Not to mention when you google my journal's name you'll get to view this disaster up close and personal:

Google showing my post tags in results for this blog's name

And what do we have here? Looks like Tag Soup!

"Tags" is the first result after my blog's name. That's helpful. Then there's the "misc." tag - most likely because it had almost All The Posts under it until about 10 minutes ago, when I deleted all my tags. Then there's my "add-ons" tag (seriously?) and my "computers" tag because OMG, Aesop, she still runs, which might be one reason why - it's almost as freaky as having an Apple Lisa that still runs a web server. Oh, wait, that really does happen.

Then there's a link to my icons page and another to a pasta recipe. In other words, Google's spiders can't find anything but Aesop, a pasta recipe, and my add-ons and icons to get excited over, so they take one giant crap on my Tags index and that's what gets published in their results under my blog's NAME. I personally find this a bit embarrassing and extremely unwieldy, as far as truly helpful search results go.

Getting back to how Dreamwidth's site and directory search is the only way I can find anything, the other fucked-up thing about tags is even if you find the one you want, you'll almost inevitably pull up not just one post but maybe 20-100 others under the same tag, so maybe the post you're after is located 35 posts back, so you'll hit the "Previous" button no less than four times - while you wait for no less than four pages to load - to find the one post you're actually after.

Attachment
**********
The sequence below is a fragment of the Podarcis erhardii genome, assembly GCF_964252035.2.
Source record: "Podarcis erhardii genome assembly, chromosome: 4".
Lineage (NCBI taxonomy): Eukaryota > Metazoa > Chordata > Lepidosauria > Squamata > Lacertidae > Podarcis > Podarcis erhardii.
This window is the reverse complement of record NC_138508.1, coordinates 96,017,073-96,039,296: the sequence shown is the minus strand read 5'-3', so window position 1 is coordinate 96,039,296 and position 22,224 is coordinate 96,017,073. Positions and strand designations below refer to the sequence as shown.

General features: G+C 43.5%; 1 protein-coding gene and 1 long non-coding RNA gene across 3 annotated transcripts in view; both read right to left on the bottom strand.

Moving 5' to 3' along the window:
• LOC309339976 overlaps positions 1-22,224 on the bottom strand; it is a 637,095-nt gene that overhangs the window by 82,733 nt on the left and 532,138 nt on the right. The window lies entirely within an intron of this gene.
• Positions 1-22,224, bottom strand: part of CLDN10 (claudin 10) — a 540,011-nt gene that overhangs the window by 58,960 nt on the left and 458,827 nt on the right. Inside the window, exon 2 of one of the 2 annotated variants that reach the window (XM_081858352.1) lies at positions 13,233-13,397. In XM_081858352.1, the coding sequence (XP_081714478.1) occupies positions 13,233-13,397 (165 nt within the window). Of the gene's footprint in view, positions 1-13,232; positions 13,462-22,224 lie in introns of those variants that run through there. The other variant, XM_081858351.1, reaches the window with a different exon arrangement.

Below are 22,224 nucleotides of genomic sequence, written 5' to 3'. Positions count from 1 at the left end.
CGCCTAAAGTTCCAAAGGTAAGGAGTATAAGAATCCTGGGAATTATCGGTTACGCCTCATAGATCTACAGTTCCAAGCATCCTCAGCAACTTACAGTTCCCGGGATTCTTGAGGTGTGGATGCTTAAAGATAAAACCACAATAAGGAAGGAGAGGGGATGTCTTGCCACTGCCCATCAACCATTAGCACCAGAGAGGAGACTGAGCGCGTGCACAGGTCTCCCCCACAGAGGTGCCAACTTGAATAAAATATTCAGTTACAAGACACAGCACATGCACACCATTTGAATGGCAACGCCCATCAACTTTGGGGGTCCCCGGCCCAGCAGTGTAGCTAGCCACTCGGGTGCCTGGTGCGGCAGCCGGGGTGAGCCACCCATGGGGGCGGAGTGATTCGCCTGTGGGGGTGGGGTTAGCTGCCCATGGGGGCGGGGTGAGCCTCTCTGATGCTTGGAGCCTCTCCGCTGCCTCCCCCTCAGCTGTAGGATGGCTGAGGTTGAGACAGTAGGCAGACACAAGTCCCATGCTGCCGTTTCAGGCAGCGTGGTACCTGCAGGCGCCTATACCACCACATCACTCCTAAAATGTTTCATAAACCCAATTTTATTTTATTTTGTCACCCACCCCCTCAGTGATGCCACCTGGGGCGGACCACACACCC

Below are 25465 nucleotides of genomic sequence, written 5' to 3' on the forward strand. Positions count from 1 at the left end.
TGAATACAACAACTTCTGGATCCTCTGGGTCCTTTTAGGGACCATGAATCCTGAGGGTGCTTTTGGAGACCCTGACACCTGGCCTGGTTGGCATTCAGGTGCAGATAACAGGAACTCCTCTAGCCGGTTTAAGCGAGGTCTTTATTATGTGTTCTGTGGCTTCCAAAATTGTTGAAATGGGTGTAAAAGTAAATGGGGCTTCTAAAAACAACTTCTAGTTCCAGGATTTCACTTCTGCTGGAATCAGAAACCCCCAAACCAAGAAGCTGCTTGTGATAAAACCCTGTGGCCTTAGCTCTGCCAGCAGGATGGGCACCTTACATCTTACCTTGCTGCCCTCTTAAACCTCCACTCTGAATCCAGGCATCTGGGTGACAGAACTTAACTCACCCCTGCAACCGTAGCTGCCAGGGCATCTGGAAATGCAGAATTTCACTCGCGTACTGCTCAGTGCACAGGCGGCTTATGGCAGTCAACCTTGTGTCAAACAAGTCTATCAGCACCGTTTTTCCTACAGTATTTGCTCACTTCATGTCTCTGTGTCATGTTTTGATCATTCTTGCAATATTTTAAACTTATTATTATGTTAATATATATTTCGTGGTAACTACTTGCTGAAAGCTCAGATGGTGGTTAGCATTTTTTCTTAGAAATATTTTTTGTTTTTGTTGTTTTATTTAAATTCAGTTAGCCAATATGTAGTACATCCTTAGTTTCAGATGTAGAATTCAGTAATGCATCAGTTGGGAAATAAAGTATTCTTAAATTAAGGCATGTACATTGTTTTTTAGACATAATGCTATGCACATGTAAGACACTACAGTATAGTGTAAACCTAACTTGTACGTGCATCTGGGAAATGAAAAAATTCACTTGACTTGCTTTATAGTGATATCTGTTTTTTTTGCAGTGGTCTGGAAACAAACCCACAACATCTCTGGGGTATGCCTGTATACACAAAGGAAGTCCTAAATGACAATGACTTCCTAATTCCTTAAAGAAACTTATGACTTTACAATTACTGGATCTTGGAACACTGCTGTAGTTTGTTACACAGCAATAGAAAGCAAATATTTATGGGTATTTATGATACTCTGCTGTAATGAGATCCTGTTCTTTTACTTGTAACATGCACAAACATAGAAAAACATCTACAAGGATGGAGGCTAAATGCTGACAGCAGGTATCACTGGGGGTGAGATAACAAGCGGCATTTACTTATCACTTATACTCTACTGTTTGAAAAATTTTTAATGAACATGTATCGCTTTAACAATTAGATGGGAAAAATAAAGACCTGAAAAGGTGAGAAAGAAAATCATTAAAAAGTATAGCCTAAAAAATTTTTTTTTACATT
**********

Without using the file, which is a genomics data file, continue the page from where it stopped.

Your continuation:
I don't see this as providing an actual service for anyone trying to find what they need.

Tags (and Wordpress's similar, often concurrently used Categories heading) came about when everything else screwed-up about the Web did: shortly after the Web became a thing. Back when Google couldn't find stuff so good and people had no way to know where anything on your blog was without the little suckers nestled under every post, you needed some way to hierarchically order what you'd written, not just so you could find it (since there was no such thing as search for your blog) but so everyone else could, too.

Tagging is antiquated. Search - both in-blog/on-site and search engine search - is good enough and fast enough now that it's not necessary to tag unless you write around a specific topic and need to keep pointing readers to articles that fall under the heading of "People who read this also read...". Anti-AOL, with its how-to articles, is one example of needing good breadcrumb navigation to keep your reader's minds from exploding in confusion. And no, without using the search box I helpfully put at the very top of the sidebar, I can't find anything on that blog, either.

But as for this blog, I think I'm done with tags. If I were to change my mind it would be because after nearly 10 years of blogging I've finally figured out how to encapsulate all the topics I cover in less than 50 tags with little if any sub-tagging needed. Which is Mission Impossible - for sure.